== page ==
If you haven’t already seen Hideki Kinoshita a.k.a. RunKino at a race, you most likely will in the near future. This marathon runner is all over the place – running races, pacing friends, raising money for charities, offering giveaways to his fans, you name it. And for the month of May, Kino is the FIRST EVER Headsweats Athlete of the Month! Below, he answers our questions on how he became a runner, why racing is such an important part of his life, and what’s in store for him next.
1. How long have you been a runner?
I ran my first race in June 2007, but it was a “one and done” type deal. It was a New York Road Runners 4 mile race for the first ever Japan Day in Central Park, but I found it so hard that I did not want to run another one. After cheering for a couple friends at the 2007 NYC Marathon in November, I caught the running bug and joined my first running club and started training for races. That is when I became a “runner.”
2. When & where did you run your first marathon?
I ran my first marathon a year later at the 2008 Yonkers Marathon on 9/21/2008 in Yonkers, NY. It is the second oldest existing marathon. The oldest is Boston. Yonkers is known as a very hilly course used by veterans to train for target fall races like Chicago, New York City, and Philadelphia. The cutoff was 5 hours, and I finished in 5:00:15. Luckily, the RD did not cut me off. If I had been cut off and my first marathon was a DNF, who knows how I would have felt? I might have quit after that.
3. What’s the key to your training success?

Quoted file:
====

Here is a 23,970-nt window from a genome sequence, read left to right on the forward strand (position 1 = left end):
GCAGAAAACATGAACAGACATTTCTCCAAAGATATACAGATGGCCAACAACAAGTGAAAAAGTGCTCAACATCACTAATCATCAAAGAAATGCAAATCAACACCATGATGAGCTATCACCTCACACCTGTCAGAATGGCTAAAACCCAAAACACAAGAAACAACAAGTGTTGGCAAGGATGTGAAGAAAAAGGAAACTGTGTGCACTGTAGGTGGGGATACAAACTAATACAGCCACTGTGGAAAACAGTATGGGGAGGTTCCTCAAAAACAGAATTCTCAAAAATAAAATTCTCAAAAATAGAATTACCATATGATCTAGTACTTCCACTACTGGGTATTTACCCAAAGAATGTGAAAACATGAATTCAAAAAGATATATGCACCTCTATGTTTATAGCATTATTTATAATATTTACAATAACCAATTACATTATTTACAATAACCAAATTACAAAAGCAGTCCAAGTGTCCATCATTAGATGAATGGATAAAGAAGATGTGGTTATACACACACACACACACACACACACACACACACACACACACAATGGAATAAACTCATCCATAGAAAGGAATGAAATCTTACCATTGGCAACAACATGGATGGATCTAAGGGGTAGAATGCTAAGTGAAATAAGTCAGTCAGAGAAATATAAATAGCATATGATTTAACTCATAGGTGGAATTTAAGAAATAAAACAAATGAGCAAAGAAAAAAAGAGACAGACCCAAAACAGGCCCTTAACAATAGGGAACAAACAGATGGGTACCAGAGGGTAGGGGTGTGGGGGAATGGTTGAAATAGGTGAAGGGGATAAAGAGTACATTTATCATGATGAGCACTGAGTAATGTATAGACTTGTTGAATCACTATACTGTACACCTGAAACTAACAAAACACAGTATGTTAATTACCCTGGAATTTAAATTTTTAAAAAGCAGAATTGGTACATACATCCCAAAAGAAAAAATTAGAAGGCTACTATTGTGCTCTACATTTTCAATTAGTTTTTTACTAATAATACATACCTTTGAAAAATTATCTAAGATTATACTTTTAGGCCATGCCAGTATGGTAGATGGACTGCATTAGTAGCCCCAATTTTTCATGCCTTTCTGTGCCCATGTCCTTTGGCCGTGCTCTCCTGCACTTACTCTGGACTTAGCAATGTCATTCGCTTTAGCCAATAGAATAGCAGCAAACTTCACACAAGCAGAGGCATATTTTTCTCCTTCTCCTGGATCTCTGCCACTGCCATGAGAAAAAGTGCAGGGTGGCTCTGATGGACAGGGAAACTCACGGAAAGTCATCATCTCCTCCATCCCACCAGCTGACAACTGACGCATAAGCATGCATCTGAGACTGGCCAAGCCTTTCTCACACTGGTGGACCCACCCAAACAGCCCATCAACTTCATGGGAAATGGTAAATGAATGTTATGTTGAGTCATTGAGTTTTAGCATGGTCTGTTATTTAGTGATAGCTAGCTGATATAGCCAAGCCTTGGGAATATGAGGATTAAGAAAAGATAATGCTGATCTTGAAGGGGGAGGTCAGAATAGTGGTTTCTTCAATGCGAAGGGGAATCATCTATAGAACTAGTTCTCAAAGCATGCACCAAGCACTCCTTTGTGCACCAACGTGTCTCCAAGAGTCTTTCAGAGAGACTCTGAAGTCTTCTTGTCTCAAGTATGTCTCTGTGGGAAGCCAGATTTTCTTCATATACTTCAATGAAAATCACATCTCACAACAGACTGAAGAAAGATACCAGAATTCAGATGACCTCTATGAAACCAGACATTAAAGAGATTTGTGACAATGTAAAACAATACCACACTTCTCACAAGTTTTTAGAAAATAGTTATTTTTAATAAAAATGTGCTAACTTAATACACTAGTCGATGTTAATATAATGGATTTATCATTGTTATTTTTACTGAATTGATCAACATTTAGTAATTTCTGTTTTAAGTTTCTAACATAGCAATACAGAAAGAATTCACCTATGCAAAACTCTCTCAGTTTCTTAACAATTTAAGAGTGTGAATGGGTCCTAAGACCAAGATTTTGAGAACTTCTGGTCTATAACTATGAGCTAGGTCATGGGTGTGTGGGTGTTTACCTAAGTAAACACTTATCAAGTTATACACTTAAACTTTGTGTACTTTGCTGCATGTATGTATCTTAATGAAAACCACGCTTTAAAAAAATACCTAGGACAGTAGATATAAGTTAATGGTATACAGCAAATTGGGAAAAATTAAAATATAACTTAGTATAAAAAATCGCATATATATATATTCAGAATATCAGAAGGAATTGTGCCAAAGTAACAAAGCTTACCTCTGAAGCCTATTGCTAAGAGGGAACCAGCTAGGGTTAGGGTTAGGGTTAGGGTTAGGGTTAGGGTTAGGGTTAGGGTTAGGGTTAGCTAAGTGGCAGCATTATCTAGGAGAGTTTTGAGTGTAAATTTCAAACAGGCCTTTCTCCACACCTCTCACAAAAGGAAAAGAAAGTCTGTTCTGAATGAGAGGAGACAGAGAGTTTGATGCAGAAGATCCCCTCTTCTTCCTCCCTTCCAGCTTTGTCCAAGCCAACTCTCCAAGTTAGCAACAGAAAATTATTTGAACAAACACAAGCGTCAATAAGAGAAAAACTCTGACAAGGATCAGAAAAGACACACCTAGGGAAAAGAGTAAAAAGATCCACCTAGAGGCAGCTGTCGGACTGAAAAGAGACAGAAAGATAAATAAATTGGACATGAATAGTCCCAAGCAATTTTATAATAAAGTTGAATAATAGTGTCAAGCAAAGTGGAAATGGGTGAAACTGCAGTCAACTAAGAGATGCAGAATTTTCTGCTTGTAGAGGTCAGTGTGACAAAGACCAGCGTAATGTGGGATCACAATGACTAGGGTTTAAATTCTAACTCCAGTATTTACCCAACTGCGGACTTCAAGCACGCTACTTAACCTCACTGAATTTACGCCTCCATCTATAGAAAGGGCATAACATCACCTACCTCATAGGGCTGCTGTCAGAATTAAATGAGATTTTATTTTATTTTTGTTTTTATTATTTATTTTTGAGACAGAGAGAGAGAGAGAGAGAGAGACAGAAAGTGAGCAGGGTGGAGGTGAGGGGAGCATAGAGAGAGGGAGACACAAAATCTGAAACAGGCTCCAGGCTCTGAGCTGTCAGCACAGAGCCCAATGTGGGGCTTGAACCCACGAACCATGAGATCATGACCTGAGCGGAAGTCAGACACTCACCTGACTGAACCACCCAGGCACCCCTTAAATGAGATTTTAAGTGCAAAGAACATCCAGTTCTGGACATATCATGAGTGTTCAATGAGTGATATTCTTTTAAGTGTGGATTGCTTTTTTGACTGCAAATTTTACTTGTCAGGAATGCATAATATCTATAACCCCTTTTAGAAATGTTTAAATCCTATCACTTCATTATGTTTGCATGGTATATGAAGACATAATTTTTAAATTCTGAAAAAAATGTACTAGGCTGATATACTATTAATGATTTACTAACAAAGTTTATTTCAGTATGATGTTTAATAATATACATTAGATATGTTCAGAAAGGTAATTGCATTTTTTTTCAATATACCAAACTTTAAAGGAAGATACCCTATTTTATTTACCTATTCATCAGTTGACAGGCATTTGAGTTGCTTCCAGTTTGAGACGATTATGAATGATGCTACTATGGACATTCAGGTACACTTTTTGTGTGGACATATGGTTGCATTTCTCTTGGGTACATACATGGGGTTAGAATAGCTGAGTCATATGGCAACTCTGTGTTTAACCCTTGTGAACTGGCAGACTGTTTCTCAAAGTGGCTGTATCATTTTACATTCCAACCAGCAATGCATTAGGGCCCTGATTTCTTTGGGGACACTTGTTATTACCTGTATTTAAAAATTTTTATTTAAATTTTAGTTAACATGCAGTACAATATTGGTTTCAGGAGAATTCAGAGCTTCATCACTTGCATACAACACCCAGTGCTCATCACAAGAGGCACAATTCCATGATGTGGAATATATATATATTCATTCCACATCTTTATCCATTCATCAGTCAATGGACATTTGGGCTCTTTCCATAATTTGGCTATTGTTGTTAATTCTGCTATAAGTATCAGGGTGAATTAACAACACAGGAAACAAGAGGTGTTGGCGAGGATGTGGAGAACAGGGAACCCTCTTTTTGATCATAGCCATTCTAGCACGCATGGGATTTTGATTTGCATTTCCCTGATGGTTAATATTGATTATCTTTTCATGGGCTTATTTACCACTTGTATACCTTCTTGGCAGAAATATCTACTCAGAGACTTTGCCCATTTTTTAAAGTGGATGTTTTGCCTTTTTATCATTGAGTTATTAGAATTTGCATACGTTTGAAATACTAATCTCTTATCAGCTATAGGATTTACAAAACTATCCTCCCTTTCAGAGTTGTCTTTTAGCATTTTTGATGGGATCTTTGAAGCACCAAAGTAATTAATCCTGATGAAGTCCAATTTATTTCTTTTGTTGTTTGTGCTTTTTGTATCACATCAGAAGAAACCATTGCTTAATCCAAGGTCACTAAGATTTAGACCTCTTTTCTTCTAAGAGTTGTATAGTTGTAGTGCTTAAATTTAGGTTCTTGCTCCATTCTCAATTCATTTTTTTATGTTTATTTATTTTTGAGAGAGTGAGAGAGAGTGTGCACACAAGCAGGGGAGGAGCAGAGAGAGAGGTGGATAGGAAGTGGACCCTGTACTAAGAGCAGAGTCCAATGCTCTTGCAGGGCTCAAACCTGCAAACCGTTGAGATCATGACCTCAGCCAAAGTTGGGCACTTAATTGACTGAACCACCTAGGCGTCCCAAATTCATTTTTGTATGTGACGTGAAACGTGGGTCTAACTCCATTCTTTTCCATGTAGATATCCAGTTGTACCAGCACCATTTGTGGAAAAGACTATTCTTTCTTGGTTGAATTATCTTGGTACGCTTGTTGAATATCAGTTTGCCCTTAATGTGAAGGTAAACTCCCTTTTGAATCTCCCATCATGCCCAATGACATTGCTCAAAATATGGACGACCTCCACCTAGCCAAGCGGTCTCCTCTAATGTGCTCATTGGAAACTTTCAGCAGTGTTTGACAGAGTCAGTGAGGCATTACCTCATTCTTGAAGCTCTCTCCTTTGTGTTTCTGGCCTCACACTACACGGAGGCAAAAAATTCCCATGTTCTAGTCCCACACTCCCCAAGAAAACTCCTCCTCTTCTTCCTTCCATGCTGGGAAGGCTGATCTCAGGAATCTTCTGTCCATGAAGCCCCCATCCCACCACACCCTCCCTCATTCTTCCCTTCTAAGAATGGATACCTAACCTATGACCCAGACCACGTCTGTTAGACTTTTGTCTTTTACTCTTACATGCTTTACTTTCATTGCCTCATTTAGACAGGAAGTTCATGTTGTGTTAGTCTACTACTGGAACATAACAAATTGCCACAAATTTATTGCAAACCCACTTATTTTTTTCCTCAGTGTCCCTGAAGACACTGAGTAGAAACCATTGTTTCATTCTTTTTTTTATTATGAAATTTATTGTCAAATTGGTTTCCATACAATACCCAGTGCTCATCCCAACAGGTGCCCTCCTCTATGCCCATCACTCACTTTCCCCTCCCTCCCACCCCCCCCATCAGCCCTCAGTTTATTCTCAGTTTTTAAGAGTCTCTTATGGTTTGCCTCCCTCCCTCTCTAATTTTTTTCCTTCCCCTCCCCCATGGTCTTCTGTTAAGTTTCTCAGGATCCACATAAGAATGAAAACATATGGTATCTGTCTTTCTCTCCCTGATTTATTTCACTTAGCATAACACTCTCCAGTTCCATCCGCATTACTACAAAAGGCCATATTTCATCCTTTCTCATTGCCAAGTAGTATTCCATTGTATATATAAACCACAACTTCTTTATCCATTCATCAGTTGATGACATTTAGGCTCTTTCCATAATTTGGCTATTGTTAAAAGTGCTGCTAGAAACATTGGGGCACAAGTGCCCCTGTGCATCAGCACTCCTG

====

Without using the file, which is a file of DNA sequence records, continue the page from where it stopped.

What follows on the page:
The key to my training success is to focus on a reason to motivate myself to put on my running shoes and go out the door to run at 7am in the morning or late at night, when I could be sound asleep. My current focus is to improve my marathon PR time so I can BQ and enter the 2014 Boston Marathon, and run it to honor the victims of the bombings.
When I start to make excuses to myself not to run, I just think of four names: Martin Richard, Krystle Campbell, Lu Lingzi, & Sean Collier. When I think of their sacrifice, it puts everything into perspective and I quit making excuses and go out and run. Any pain I feel during races, I try to suck up because I am one of the lucky ones to have survived Boston unscathed. I feel lucky to just be alive. Running is a celebration of life, and I no longer take it for granted. There are so many people who aren’t able to run, so those of us who can are very fortunate.
My good friend Justin Wood and I have kicked off a fundraiser for The Boston Foundation, to help the city out. I am currently training harder than I ever have, typically logging 60 to 100 miles a week, in order to BQ. I recently lowered my marathon PR to 3:15:12 at the Lake Wobegon Trail Marathon in Minnesota on 5/11/2013. Here is our fundraising site, in case anyone want to take a look at it: http://www.crowdrise.com/BostonMarathon2014
4. What’s your favorite running gear?
My favorite running gear, from head to toe, is: a Headsweats Supervisor (I own several with various logos on them), Phiten Titanium Necklace, whatever charity jersey I am representing, a SPIbelt to pin my bib onto and carry my gels, 2XU compression shorts, RaceReady Long Distance Shorts for ultras, Phiten X30 Titanium Compression Calf Sleeves, injinji Midweight Mini-Crew Perfomance Toesocks, & inov-8 X-Lite 155 shoes for pavement or Hoka One One Bondi B shoes for trails.
5. What’s the funniest/strangest thing to happen to you at a race?